Translational errors can result in bypassing of the main viral protein reading frames and the production of alternate reading frame (ARF) or cryptic peptides. Within HIV, there are many such ARFs in both sense and the antisense directions of transcription. These ARFs have the potential to generate immunogenic peptides called cryptic epitopes (CE). Both antiretroviral drug therapy and the immune system exert a mutational pressure on HIV-1. Immune pressure exerted by ARF CD8+ T cells on the virus has already been observed in vitro. HAART has also been described to select HIV-1 variants for drug escape mutations. Since the mutational pressure exerted on one location of the HIV-1 genome can potentially affect the 3 reading frames, we hypothesized that ARF responses would be affected by this drug pressure in vivo.
In this study we identified new ARFs derived from sense and antisense transcription of HIV-1. Many of these ARFs are detectable in circulating viral proteins. They are predominantly found in the HIV-1 env nucleotide region. We measured T cell responses to 199 HIV-1 CE encoded within 13 sense and 34 antisense HIV-1 ARFs. We were able to observe that these ARF responses are more frequent and of greater magnitude in chronically infected individuals compared to acutely infected patients, and in patients on HAART, the breadth of ARF responses increased.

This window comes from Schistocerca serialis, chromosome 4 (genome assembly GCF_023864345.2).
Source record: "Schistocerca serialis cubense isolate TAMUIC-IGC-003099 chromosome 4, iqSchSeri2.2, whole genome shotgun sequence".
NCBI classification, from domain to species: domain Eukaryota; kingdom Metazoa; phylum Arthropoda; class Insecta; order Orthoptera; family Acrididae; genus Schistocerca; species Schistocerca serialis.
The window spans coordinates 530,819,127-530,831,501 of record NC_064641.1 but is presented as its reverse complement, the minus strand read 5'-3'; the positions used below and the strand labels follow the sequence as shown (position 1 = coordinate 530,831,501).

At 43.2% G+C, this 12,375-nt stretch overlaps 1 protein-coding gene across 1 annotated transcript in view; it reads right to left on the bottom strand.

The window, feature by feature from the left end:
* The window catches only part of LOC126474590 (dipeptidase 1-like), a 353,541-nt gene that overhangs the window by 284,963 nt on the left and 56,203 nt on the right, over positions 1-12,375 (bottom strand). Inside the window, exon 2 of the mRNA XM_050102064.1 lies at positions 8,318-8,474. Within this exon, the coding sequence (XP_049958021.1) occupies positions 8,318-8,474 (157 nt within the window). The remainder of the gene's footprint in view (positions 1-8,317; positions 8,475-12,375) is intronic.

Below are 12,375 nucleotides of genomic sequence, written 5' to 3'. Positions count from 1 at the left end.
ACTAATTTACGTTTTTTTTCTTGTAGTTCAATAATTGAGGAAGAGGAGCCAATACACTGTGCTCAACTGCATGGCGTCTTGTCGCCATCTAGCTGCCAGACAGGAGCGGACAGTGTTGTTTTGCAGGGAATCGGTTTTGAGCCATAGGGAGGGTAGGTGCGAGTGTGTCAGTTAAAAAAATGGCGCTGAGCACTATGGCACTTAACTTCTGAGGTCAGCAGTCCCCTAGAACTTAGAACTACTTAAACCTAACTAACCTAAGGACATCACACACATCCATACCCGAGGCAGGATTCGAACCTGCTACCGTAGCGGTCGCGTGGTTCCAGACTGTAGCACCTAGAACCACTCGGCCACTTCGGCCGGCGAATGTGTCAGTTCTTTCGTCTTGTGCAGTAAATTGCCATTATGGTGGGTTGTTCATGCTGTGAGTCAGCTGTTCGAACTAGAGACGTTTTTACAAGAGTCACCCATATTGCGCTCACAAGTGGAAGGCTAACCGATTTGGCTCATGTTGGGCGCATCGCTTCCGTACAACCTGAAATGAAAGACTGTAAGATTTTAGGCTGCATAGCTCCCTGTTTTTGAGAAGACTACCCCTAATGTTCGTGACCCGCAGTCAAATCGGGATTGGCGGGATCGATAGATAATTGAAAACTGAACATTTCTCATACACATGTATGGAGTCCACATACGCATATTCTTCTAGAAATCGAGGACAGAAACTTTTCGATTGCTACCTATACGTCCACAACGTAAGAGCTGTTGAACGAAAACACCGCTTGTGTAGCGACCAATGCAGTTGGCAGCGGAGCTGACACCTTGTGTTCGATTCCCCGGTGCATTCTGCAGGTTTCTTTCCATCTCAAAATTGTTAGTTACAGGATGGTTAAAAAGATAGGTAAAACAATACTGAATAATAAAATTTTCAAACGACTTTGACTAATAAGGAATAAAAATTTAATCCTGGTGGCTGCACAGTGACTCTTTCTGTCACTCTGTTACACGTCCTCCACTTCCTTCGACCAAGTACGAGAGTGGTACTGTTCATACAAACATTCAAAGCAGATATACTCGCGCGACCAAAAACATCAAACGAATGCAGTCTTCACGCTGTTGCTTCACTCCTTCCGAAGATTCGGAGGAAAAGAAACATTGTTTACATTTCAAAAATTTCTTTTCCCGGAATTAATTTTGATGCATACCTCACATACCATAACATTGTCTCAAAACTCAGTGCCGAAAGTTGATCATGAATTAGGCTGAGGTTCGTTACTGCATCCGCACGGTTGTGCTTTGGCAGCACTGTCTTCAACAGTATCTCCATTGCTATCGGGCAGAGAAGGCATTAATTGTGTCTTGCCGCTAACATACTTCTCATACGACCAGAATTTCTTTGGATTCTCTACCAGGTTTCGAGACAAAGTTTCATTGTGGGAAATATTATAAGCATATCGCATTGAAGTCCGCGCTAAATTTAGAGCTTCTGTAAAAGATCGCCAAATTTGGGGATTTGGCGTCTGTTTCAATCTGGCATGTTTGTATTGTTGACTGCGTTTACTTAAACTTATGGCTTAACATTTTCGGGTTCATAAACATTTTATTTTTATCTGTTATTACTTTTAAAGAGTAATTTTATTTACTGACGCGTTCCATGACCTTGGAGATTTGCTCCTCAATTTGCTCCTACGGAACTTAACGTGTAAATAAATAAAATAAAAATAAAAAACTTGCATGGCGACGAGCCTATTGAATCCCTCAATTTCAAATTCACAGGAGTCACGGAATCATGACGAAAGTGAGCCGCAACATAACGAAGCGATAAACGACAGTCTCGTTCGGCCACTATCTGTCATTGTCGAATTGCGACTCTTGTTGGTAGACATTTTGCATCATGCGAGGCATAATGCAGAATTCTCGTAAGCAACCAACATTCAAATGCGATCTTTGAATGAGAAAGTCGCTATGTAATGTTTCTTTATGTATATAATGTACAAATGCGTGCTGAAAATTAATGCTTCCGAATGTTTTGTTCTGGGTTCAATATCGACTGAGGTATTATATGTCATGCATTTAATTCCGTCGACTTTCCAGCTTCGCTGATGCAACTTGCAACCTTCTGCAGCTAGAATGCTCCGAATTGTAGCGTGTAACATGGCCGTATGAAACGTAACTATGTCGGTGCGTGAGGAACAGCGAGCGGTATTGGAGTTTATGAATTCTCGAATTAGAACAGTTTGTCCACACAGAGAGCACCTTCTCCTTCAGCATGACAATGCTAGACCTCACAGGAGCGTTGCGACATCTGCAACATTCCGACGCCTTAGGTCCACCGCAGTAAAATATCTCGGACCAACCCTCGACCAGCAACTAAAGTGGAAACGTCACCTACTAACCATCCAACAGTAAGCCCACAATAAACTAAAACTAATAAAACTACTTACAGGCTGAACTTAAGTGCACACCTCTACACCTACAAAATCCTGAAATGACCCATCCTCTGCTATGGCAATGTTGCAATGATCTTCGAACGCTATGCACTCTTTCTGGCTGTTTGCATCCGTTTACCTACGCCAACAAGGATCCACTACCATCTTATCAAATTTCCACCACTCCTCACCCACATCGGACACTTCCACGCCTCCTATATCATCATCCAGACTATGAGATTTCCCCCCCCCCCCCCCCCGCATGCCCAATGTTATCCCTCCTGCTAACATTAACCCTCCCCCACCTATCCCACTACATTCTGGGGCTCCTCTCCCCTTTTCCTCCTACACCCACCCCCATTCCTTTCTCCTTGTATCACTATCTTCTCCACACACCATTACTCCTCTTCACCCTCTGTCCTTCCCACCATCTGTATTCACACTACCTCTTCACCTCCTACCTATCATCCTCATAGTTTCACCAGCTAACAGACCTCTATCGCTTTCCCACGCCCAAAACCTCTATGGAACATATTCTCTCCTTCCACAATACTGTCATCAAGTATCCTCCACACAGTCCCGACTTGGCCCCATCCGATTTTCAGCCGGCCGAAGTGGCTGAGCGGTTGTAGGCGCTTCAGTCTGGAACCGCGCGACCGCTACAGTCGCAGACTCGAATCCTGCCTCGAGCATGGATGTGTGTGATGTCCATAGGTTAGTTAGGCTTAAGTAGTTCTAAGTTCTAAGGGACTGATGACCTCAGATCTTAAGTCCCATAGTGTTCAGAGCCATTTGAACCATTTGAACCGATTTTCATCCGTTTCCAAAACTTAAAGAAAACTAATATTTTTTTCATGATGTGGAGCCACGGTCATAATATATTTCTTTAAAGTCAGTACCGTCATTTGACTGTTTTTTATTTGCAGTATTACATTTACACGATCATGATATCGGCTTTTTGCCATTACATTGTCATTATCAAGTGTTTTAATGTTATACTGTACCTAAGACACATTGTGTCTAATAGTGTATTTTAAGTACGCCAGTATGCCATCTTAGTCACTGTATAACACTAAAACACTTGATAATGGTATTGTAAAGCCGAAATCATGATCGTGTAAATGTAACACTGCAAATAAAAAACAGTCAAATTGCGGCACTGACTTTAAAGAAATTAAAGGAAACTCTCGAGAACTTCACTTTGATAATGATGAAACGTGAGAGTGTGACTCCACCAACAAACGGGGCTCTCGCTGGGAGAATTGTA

These results have implications for vaccine design and unveil the existence of potential new epitopes that could be included as vaccine targets.
Great efforts have been made to increase accessibility of HIV antiretroviral therapy (ART) in low and middle-income countries. The threat of wide-scale emergence of drug resistance could severely hamper ART scale-up efforts. Population-based surveillance of transmitted HIV drug resistance ensures the use of appropriate first-line regimens to maximize efficacy of ART programs where drug options are limited. However, traditional HIV genotyping is extremely expensive, providing a cost barrier to wide-scale and frequent HIV drug resistance surveillance.